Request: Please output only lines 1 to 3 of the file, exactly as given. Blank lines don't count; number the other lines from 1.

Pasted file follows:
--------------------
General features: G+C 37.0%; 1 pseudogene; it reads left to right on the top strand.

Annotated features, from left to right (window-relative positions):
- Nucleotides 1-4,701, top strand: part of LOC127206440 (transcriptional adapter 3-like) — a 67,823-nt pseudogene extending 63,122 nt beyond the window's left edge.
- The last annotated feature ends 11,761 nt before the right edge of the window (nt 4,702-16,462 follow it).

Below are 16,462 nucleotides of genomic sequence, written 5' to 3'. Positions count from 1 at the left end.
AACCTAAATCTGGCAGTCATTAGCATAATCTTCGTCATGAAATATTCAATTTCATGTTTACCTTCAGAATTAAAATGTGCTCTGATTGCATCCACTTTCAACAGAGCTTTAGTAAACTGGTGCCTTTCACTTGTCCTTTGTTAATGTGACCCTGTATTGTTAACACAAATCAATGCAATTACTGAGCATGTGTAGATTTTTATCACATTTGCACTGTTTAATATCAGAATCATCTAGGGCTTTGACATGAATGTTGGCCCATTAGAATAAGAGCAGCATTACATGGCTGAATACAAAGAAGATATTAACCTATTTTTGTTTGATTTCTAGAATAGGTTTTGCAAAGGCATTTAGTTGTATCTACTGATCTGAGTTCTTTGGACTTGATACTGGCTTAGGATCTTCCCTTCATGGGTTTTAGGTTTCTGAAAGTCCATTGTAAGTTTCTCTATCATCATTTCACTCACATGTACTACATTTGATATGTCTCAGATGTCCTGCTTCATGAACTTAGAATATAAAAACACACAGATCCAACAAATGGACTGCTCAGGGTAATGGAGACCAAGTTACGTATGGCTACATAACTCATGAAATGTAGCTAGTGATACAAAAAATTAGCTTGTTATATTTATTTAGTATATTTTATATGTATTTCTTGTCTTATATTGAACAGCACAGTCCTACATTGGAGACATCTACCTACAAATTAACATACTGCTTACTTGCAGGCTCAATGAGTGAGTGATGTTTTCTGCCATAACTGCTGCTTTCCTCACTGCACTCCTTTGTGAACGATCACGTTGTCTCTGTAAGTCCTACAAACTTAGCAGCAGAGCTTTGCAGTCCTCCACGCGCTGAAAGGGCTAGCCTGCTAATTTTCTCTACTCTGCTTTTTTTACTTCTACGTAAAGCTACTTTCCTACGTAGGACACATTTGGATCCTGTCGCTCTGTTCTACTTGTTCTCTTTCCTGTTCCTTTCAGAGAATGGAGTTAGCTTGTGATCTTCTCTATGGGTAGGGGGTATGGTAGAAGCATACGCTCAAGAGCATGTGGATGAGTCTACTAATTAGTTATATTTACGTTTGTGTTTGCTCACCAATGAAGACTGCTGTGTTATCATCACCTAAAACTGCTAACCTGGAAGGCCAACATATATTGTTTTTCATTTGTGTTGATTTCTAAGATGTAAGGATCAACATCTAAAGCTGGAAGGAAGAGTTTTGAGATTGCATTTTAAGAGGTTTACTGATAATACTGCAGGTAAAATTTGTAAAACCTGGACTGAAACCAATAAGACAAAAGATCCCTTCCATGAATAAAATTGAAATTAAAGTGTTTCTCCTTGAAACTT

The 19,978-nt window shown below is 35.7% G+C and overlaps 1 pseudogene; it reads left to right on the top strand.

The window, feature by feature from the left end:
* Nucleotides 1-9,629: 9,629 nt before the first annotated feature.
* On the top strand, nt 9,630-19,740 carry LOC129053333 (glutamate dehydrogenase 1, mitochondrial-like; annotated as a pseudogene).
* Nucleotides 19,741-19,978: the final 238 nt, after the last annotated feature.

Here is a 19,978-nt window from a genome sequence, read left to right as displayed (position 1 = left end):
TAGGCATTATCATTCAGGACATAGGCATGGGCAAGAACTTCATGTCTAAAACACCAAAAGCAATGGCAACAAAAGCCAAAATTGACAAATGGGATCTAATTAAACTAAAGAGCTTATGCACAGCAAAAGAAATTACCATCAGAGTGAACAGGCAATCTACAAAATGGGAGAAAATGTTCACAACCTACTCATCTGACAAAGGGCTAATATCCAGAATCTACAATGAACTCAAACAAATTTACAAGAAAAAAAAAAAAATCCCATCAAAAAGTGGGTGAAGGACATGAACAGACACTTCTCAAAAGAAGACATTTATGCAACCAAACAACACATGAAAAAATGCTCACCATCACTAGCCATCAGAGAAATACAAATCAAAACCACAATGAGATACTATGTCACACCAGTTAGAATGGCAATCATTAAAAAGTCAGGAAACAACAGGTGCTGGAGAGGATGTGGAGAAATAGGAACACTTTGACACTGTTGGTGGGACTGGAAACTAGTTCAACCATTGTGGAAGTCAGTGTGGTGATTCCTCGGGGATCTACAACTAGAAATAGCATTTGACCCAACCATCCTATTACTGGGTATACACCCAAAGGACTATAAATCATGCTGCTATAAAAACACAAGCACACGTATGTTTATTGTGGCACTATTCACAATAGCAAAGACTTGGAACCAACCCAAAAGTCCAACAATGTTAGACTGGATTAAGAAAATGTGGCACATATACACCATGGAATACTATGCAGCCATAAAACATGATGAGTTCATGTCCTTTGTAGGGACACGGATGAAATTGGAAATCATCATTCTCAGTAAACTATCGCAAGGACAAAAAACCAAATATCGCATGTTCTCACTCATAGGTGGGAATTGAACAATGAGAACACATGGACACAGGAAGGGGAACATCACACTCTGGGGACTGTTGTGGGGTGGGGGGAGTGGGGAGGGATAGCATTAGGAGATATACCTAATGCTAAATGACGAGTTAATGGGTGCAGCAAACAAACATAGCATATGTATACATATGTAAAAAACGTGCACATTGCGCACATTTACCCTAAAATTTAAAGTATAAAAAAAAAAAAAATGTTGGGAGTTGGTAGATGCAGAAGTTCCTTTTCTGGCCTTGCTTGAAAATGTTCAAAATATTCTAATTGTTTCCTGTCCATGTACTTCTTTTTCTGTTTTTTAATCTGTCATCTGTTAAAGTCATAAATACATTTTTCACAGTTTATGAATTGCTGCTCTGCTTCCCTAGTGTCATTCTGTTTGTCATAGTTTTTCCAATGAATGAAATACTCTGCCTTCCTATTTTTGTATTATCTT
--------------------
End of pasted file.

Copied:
General features: G+C 37.0%; 1 pseudogene; it reads left to right on the top strand.

Annotated features, from left to right (window-relative positions):
- Nucleotides 1-4,701, top strand: part of LOC127206440 (transcriptional adapter 3-like) — a 67,823-nt pseudogene extending 63,122 nt beyond the window's left edge.